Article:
After sitting in the inky blackness for two hours, the call finally came. “Follow the President.”
He immediately disappeared along a forest track and we all set off in pursuit. Encumbered with camera gear and staring at a modest pool of light thrown from a head torch, it was challenging to pick an appropriate footfall for each step on the forest floor that was pockmarked with holes and tree roots. We struggled to keep up the pace. It was a hot, muggy night and in no time sweat began to erupt from every pore, drenching my face, arms and back.
Above the rhythmic thud of my stride I could hear the eerie sounds of one of Madagascar’s strangest forests at night. The high-pitched chatter of nocturnal fork-marked lemurs repeatedly pierced the air, the monotonous call of a lesser cuckoo set its own rhythm and in the background there was an omnipresent insect hum.
At the front the President of the village of Andranotsimaty picked his way through the forest with uncanny precision – even at night recongnising every log, branch and turn.
Two hours before our guide, Amidou, had left us in the forest beneath two often-frequented aye-aye nests. He disappeared to look elsewhere; we spent two hours staring into the canopy hoping something might emerge from one of the nests. It did not.
Now the President was guiding us back towards Amidou who had located another aye-aye. We were under no illusions, we had to hurry, as aye-ayes rarely sit still when awake and it would be difficult for Amidou to keep track of its movements in the canopy for long.
We route marched for over a kilometre before we could see Amidou’s telltale torch beam shining through the trees. For the last 50 metres we battled through a tangle of narrow trunks and scratchy undergrowth, with swinging binoculars and bulky camera bags constantly snagging. As we reached Amidou he pointed straight up into the canopy; although it wasn’t high, there were so many crisscrossing branches and twigs, it was hard to get a clear view and make out any detail – we were looking for a black animal in darkness.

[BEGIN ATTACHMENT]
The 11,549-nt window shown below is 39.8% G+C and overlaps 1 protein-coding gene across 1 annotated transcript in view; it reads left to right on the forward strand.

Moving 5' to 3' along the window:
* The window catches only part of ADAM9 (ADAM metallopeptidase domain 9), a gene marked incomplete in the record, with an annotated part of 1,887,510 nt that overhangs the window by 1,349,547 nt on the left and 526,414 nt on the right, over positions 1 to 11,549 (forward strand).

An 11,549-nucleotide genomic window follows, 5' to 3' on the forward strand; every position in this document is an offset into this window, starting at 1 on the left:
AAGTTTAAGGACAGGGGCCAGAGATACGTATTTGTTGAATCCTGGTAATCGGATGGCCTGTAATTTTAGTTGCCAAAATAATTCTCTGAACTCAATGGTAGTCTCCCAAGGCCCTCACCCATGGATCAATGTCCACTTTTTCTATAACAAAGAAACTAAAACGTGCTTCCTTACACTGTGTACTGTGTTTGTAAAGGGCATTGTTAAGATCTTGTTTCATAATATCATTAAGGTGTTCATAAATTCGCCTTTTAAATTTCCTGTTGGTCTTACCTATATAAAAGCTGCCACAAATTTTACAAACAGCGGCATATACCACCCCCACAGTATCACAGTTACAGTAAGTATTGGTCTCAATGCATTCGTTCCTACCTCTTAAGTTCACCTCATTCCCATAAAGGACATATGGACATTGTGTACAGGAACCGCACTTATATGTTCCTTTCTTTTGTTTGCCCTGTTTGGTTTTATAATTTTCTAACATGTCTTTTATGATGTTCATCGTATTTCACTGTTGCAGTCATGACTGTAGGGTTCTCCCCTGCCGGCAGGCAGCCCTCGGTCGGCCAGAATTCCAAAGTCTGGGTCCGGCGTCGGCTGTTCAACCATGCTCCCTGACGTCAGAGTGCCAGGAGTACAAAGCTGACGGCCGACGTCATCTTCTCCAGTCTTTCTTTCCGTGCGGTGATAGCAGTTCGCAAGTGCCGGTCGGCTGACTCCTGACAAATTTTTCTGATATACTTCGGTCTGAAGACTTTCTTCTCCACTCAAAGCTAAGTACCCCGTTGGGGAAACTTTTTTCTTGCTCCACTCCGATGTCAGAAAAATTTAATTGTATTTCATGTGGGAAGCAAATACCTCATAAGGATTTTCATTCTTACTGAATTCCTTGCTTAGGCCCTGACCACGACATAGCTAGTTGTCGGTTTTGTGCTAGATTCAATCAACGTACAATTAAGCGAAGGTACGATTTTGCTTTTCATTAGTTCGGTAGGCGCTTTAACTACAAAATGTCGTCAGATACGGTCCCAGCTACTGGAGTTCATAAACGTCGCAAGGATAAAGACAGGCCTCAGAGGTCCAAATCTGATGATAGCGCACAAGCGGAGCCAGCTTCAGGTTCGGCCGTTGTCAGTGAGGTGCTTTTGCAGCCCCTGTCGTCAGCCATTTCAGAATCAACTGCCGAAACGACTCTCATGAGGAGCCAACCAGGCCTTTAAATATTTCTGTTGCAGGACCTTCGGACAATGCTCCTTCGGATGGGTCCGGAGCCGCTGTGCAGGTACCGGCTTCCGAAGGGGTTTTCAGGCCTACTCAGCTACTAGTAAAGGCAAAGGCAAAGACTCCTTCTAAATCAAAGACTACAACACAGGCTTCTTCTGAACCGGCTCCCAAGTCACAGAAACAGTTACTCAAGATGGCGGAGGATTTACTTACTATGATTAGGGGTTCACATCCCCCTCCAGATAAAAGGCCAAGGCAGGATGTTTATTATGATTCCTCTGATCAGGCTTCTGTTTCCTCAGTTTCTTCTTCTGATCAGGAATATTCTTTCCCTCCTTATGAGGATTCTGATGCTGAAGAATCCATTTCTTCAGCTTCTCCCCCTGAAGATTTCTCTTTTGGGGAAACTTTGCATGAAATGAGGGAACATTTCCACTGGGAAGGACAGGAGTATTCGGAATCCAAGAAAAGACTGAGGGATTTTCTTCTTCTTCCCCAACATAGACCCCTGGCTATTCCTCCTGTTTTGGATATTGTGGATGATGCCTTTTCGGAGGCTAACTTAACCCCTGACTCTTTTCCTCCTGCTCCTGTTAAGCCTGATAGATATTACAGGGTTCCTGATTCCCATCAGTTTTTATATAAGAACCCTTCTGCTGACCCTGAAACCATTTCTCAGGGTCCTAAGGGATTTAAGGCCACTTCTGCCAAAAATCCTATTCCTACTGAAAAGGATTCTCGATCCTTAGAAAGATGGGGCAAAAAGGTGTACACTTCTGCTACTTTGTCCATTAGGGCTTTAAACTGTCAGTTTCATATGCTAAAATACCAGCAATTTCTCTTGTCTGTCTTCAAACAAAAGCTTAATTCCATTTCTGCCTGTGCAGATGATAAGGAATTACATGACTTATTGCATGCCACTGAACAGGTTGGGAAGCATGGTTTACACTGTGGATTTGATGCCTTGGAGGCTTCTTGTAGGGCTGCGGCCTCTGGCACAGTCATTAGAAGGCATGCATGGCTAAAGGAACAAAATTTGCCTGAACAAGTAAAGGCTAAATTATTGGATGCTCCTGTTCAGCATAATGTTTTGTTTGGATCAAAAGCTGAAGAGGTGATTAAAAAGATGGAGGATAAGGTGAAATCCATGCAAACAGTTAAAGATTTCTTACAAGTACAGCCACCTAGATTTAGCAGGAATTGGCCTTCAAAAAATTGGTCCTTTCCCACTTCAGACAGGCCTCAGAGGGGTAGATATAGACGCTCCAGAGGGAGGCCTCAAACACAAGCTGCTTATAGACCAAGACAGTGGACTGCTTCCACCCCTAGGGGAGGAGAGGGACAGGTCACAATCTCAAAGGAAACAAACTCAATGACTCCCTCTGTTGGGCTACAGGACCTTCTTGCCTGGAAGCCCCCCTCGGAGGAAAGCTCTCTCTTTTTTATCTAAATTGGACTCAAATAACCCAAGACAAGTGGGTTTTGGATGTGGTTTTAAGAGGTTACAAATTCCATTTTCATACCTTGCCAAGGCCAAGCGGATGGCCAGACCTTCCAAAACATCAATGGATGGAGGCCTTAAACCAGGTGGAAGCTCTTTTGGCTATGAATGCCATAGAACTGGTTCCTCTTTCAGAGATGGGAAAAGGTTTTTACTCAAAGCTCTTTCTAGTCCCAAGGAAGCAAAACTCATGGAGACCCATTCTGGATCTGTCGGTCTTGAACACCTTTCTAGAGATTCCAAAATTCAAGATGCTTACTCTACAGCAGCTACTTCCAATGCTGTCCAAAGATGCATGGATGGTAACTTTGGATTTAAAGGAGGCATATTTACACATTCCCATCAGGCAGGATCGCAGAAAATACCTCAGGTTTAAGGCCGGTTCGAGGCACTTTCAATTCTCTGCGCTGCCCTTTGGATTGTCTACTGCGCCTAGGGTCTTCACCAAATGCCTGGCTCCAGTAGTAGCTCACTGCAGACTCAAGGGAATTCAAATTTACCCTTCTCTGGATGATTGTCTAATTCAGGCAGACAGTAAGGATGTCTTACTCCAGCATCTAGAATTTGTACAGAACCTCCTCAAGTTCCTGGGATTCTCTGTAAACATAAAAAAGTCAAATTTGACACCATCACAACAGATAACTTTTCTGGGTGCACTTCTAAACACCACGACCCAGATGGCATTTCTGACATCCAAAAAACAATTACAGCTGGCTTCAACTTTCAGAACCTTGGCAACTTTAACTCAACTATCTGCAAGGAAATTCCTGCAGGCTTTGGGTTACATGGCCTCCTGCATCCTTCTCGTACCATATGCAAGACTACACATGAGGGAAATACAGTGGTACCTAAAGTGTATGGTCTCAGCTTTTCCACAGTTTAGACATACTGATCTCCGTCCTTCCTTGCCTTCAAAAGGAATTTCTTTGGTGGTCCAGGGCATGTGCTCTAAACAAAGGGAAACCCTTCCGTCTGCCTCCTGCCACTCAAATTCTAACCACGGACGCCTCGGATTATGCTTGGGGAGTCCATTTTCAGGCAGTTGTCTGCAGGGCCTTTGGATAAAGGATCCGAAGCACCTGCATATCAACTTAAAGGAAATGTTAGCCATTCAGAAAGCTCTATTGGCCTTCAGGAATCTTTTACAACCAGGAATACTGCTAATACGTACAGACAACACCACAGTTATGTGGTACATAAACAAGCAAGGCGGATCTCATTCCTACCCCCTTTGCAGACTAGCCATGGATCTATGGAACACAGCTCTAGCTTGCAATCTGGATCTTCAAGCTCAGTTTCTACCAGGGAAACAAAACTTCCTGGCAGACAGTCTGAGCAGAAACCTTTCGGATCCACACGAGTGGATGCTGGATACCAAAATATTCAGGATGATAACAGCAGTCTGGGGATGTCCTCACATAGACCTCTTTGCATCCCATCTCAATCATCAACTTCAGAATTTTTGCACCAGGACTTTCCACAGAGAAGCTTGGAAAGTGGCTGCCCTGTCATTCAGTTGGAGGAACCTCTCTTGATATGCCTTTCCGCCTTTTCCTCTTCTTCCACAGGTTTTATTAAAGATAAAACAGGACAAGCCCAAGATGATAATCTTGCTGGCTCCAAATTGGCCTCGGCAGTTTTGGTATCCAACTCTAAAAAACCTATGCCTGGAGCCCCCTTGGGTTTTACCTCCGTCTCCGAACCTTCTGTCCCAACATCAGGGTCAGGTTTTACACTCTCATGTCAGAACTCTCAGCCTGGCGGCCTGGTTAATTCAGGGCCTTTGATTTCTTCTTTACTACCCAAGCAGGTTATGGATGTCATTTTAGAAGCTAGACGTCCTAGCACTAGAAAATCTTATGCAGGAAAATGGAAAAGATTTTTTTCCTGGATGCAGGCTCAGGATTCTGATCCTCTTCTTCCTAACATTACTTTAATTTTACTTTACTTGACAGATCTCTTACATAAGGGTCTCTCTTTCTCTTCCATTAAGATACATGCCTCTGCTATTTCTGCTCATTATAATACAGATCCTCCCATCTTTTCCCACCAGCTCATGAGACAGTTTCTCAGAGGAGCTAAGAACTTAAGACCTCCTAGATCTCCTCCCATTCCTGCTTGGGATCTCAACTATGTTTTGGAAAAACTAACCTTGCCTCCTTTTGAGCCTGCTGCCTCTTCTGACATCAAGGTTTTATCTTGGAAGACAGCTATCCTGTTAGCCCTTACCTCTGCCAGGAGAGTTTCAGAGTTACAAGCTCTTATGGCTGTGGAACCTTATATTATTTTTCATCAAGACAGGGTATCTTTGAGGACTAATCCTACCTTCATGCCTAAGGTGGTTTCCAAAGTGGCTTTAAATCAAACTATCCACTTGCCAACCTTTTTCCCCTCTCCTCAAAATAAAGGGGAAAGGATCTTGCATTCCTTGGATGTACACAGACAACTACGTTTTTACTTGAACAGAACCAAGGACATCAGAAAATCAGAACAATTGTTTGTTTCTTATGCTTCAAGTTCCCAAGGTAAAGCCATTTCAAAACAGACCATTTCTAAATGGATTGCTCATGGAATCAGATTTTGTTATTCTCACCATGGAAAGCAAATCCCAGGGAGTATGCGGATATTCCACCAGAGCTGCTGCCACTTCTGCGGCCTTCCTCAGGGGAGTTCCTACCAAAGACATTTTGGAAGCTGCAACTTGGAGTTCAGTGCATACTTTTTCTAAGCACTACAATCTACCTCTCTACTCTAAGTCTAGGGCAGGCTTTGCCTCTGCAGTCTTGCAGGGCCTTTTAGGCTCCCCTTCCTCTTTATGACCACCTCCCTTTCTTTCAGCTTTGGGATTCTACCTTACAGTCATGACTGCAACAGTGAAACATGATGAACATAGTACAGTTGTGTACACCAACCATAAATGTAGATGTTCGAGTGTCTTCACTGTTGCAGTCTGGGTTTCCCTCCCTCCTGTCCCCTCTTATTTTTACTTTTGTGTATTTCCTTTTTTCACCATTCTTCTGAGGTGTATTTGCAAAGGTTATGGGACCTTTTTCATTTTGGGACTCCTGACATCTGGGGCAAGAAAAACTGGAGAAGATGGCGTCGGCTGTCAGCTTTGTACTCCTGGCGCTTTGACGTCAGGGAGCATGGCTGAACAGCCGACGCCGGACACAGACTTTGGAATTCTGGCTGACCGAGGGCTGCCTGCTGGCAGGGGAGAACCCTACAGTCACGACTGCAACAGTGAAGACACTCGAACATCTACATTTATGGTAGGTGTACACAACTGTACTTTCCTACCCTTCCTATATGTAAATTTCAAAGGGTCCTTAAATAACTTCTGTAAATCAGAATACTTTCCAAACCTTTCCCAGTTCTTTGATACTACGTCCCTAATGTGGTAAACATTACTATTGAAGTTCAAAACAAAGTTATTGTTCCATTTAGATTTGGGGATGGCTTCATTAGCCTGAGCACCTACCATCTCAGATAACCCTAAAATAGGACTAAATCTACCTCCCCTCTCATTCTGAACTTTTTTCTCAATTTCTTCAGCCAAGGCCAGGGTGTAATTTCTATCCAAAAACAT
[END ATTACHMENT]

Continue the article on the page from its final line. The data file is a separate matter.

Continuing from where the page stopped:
With hearts still pounding, none of us could initially focus and concentrate. Using my torch and laser pointer, I did my best to indicate where the aye-aye was in the tree top, frantic that everyone in the group should see the animal we had all craved to catch a glimpse of. I needn’t have worried.
As the initial panic subsided, everyone did manage to see the animal clearly as it moved surprisingly nimbly through the thinner branches. Then it began to descend. Moving head first down one of the trunks, its fiery reflective eyes unmistakable and its remarkable hands pulled into shapes resembling gnarled, contorted tarantulas, the aye-aye came closer.
Stopping periodically, it tapped at the trunk with an elongated digit, then listened for any revealing sound from an insect grub hidden beneath the bark. It came further down the trunk. By the time it stopped to look around for the next branch or trunk to jump too, the aye-aye was just two metres away from me. Its leathery looking radar dish ears twitched and swiveled, no doubt picking up all the ‘unnatural’ sounds of cameras firing all around. The aye-aye leapt to a neighbouring tree, then paused again before climbing higher, again tapping at the trunk as it ascended.
We were able to follow the aye-aye for nearly an hour before we decided to leave it to forage in peace. At the start of the evening everyone would have been thrilled with a glimpse lasting a few seconds of the most bizarre and least-often seen of Madagascar’s lemurs. This encounter had surpassed our wildest expectations. It was gone midnight before we returned to the hotel and we’d be up again at 03.45am – but nobody cared.
This trip concentrates on forest areas in the east and north-east of Madagascar and visits some of the more remote and least frequented places on the island. With good reason, as these locations in combination offer a realistic chance of seeing some of Madagascar’s (and the world’s) rarest, most beautiful and charismatic species. The aye-aye sighting was undoubtedly the cherry on top, but there were so many other special encounters.
In Masoala there were numerous daily sightings of raucous red ruffed lemurs, a species that is restricted to the Masoala Peninsula, plus encounters with huge Parson’s chameleons and remarkably close views of secretive birds like the helmet vanga, scaly ground roller and short-legged ground roller.
Marojejy is one of Madagascar’s most rugged and spectacular places. It is also one of the few places the incredibly rare silky sifaka is found. These gorgeous snowy white lemurs live on steep forest slopes above 700 metres in altitude and tracking them down requires some effort. Which of course makes success all the more gratifying. Over two days we were rewarded with many memorable moments watching these animals, including mothers with young infants.
In addition to the aye-aye encounter, Dariana was the place we tracked down another species teetering on the edge of extinction – the golden-crowned sifaka. Despite their rarity, in forest close to Daraina, they are easy to see.
The tour finished in Andasibe-Mantadia, one of Madagscar’s most popular parks, because of its relative accessibility to Antananarivo. Here the tour finished in style with great sessions watching and listening to indri and diademed sifakas and very productive night walks tracking down leaf-tailed geckos, chameleons and various species of frogs and invertebrates.
Why not join Nick on our next small group photographic trip to Madagascar?